If the National Enquirer was right about John Edwards' secret affair with Rielle Hunter, could the publication also be right about Todd Palin filing for divorce from Sarah? Despite its reputation as a gossipy tabloid, the National Enquirer has beaten more "reputable" publications to the punch before.
According to the National Enquirer, Todd Palin is "fed up" with all the scandals that have surrounded their 23-year marriage since Palin entered the public spotlight as a vice presidential contender aside John McCain in his 2008 campaign.
The latest scandal stems from a tell-all-book by Joe McGinniss, an author who moved next door to the Palin family for four months in order conduct research for his book.
The National Enquirer claims, citing sources close to Sarah and Todd Palin, that McGinniss' book has finally broke the camel's back.
In his book, The Rogue: Searching for the Real Sarah Palin, McGinniss claims Palin had a one-night stand with NBA star Glen Rice.
Is the National Enquirer right? Only time will tell, in the meantime, here is a look at some other stories the publication has been noted for getting right.
Predicting Michael Jackson's Death
On January 12, 2009, the Enquirer reported that Michael Jackson had only 6 months to live. According to the report, an anonymous family friend said, "Painkillers and booze have caught up with him. The only way he was able to cope with the stress of sex scandals and his roller-coaster life was to mask the pain with substance abuse."
The tabloid also wrote: "A source close to the star divulged: 'It's tragic. His condition is just so far gone, I'd be surprised if he lasts six months.'"
The King of Pop died on June 25, 2009.
Breaking Rush Limbaugh's Drug Addiction and Investigation
On September 30, 2003, the National Enquirer broke an exclusive report about Rush Limbaugh's drug addiction.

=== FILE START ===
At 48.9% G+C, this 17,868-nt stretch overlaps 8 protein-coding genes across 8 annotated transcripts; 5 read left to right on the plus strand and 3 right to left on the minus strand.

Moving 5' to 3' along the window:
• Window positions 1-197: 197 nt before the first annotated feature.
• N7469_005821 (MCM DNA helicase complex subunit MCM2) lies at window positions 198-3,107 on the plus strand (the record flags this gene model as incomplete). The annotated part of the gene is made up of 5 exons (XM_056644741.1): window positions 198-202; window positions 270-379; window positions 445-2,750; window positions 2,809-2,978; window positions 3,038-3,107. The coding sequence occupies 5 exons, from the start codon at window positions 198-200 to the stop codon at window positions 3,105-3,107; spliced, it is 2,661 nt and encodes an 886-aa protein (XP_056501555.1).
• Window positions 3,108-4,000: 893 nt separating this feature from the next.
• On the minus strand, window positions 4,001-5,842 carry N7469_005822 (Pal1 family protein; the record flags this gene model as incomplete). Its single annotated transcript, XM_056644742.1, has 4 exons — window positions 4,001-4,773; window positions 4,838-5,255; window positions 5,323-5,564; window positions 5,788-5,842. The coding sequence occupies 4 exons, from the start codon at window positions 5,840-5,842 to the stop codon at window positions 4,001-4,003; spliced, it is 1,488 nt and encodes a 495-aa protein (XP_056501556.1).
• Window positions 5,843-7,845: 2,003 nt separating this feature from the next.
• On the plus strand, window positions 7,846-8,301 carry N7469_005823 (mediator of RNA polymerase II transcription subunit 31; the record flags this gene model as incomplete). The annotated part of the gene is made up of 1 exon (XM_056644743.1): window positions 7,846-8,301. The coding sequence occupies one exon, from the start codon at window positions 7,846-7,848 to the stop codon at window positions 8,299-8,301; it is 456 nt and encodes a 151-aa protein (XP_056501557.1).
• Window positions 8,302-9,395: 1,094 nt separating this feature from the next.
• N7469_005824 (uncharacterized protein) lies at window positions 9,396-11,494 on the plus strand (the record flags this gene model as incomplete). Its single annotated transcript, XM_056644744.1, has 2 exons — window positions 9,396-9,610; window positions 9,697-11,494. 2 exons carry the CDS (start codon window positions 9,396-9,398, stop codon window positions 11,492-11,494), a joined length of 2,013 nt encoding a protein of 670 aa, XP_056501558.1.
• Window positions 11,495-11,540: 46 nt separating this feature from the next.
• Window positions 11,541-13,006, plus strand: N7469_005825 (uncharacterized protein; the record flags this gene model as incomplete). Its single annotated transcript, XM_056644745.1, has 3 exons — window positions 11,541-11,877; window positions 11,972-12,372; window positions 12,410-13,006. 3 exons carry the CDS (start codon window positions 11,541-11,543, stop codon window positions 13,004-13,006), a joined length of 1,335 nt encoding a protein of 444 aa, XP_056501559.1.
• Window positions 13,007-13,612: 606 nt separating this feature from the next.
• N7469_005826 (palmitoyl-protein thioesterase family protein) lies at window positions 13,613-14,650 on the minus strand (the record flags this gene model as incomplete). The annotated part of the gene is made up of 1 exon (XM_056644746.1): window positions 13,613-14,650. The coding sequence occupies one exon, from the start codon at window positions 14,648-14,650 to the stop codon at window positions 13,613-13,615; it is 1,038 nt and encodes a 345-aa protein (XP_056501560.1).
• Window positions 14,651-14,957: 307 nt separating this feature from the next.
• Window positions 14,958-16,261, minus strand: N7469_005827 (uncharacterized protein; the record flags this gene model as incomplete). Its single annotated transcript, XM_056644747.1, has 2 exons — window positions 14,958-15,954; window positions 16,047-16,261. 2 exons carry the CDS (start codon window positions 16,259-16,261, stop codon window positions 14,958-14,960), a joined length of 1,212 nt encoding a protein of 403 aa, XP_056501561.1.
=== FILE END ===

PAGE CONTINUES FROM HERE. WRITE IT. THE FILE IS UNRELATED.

"Top-rated radio host Rush Limbaugh has been secretly battling addiction to narcotics - and he's embroiled in a high-priority drug-ring investigation," the magazine reported.
One week later, he admitted to listeners of his show that he was addicted to drugs. "You know I have always tried to be honest with you and open about my life," Limbaugh said. "So I need to tell you that part of what you have heard and read is correct. I am addicted to prescription pain medication."
He also admitted that he was being investigated by authorities.
"At the present time the authorities are conducting an investigation, and I have been asked to limit my public comments until this investigation is complete. So, I will only say that the stories you have read and heard contain inaccuracies and distortions, which I will clear up when I am free to speak about them," Limbaugh added.
The National Enquirer was not shy about taking credit for breaking the story.
"Rush confirmed our story. We're happy that Rush came out and said that our story is accurate and that he's getting the help that he needs," Enquirer Executive Editor Steve Plamann said in an October 10, 2003 article in the Palm Beach Post.
Considered for Pulitzer Prize for Investigating John Edwards Scandal
The National Enquirer finally got formal recognition for its investigative efforts when the Pulitzer Prize Board said the tabloid was eligible for the Pulitzer in two categories: "Investigative Reporting" and "National News Reporting," because it broke the story of John Edwards and Rielle Hunter’s love child, ABC News reported.
"The fact that we may package this story along with the types of stories involving celebrities that are not typical of newspapers that the Pulitzer committee may look at on a yearly basis has nothing to do with the reporting," National Enquirer Executive Editor, Barry Levine said. "That persistence, that old-fashioned, shoe-leather reporting that we exhibited on this story, at the end of the day, is what the Pulitzer committee recognized."
Despite its eligibility, the National Enquirer did not win a Pulitzer.